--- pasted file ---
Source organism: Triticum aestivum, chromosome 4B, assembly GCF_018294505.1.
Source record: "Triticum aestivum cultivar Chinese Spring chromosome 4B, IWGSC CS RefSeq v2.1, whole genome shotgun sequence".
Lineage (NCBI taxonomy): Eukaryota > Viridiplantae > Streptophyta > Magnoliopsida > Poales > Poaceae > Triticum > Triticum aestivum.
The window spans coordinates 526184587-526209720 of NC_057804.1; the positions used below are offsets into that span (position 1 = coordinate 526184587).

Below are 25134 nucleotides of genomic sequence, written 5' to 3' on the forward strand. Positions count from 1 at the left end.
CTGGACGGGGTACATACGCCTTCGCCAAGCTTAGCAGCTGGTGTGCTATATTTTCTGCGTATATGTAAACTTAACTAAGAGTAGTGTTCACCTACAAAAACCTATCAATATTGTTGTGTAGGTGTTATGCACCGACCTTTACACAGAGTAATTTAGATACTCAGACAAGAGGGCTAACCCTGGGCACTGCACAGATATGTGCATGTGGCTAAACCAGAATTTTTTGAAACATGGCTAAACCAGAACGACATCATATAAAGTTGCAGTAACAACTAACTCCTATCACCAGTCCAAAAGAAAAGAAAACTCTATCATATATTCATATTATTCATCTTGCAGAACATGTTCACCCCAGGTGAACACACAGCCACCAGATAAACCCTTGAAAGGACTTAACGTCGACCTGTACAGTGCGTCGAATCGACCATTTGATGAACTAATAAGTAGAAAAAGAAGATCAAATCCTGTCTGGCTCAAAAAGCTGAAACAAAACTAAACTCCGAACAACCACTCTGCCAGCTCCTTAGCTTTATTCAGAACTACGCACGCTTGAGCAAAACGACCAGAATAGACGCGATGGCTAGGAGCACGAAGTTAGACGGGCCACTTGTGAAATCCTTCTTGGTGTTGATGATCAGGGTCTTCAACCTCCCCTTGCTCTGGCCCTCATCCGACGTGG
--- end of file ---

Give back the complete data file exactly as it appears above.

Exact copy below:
Source organism: Triticum aestivum, chromosome 4B, assembly GCF_018294505.1.
Source record: "Triticum aestivum cultivar Chinese Spring chromosome 4B, IWGSC CS RefSeq v2.1, whole genome shotgun sequence".
Lineage (NCBI taxonomy): Eukaryota > Viridiplantae > Streptophyta > Magnoliopsida > Poales > Poaceae > Triticum > Triticum aestivum.
The window spans coordinates 526184587-526209720 of NC_057804.1; the positions used below are offsets into that span (position 1 = coordinate 526184587).

Below are 25134 nucleotides of genomic sequence, written 5' to 3' on the forward strand. Positions count from 1 at the left end.
CTGGACGGGGTACATACGCCTTCGCCAAGCTTAGCAGCTGGTGTGCTATATTTTCTGCGTATATGTAAACTTAACTAAGAGTAGTGTTCACCTACAAAAACCTATCAATATTGTTGTGTAGGTGTTATGCACCGACCTTTACACAGAGTAATTTAGATACTCAGACAAGAGGGCTAACCCTGGGCACTGCACAGATATGTGCATGTGGCTAAACCAGAATTTTTTGAAACATGGCTAAACCAGAACGACATCATATAAAGTTGCAGTAACAACTAACTCCTATCACCAGTCCAAAAGAAAAGAAAACTCTATCATATATTCATATTATTCATCTTGCAGAACATGTTCACCCCAGGTGAACACACAGCCACCAGATAAACCCTTGAAAGGACTTAACGTCGACCTGTACAGTGCGTCGAATCGACCATTTGATGAACTAATAAGTAGAAAAAGAAGATCAAATCCTGTCTGGCTCAAAAAGCTGAAACAAAACTAAACTCCGAACAACCACTCTGCCAGCTCCTTAGCTTTATTCAGAACTACGCACGCTTGAGCAAAACGACCAGAATAGACGCGATGGCTAGGAGCACGAAGTTAGACGGGCCACTTGTGAAATCCTTCTTGGTGTTGATGATCAGGGTCTTCAACCTCCCCTTGCTCTGGCCCTCATCCGACGTGG